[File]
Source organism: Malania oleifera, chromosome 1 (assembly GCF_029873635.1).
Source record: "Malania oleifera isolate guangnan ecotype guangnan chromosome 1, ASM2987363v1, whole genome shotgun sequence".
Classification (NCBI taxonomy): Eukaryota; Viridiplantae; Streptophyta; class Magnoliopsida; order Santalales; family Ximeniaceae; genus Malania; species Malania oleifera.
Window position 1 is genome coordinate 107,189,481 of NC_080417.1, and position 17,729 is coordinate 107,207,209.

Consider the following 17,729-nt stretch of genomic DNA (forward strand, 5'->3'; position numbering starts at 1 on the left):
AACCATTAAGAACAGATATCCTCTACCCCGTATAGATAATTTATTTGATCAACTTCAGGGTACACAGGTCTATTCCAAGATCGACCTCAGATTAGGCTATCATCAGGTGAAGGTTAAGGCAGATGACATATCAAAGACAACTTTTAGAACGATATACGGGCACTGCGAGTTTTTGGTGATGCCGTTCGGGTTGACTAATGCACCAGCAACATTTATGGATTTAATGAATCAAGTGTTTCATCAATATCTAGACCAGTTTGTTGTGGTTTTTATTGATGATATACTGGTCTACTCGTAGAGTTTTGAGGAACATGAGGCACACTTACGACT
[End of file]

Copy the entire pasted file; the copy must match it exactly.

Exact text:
Source organism: Malania oleifera, chromosome 1 (assembly GCF_029873635.1).
Source record: "Malania oleifera isolate guangnan ecotype guangnan chromosome 1, ASM2987363v1, whole genome shotgun sequence".
Classification (NCBI taxonomy): Eukaryota; Viridiplantae; Streptophyta; class Magnoliopsida; order Santalales; family Ximeniaceae; genus Malania; species Malania oleifera.
Window position 1 is genome coordinate 107,189,481 of NC_080417.1, and position 17,729 is coordinate 107,207,209.

Consider the following 17,729-nt stretch of genomic DNA (forward strand, 5'->3'; position numbering starts at 1 on the left):
AACCATTAAGAACAGATATCCTCTACCCCGTATAGATAATTTATTTGATCAACTTCAGGGTACACAGGTCTATTCCAAGATCGACCTCAGATTAGGCTATCATCAGGTGAAGGTTAAGGCAGATGACATATCAAAGACAACTTTTAGAACGATATACGGGCACTGCGAGTTTTTGGTGATGCCGTTCGGGTTGACTAATGCACCAGCAACATTTATGGATTTAATGAATCAAGTGTTTCATCAATATCTAGACCAGTTTGTTGTGGTTTTTATTGATGATATACTGGTCTACTCGTAGAGTTTTGAGGAACATGAGGCACACTTACGACT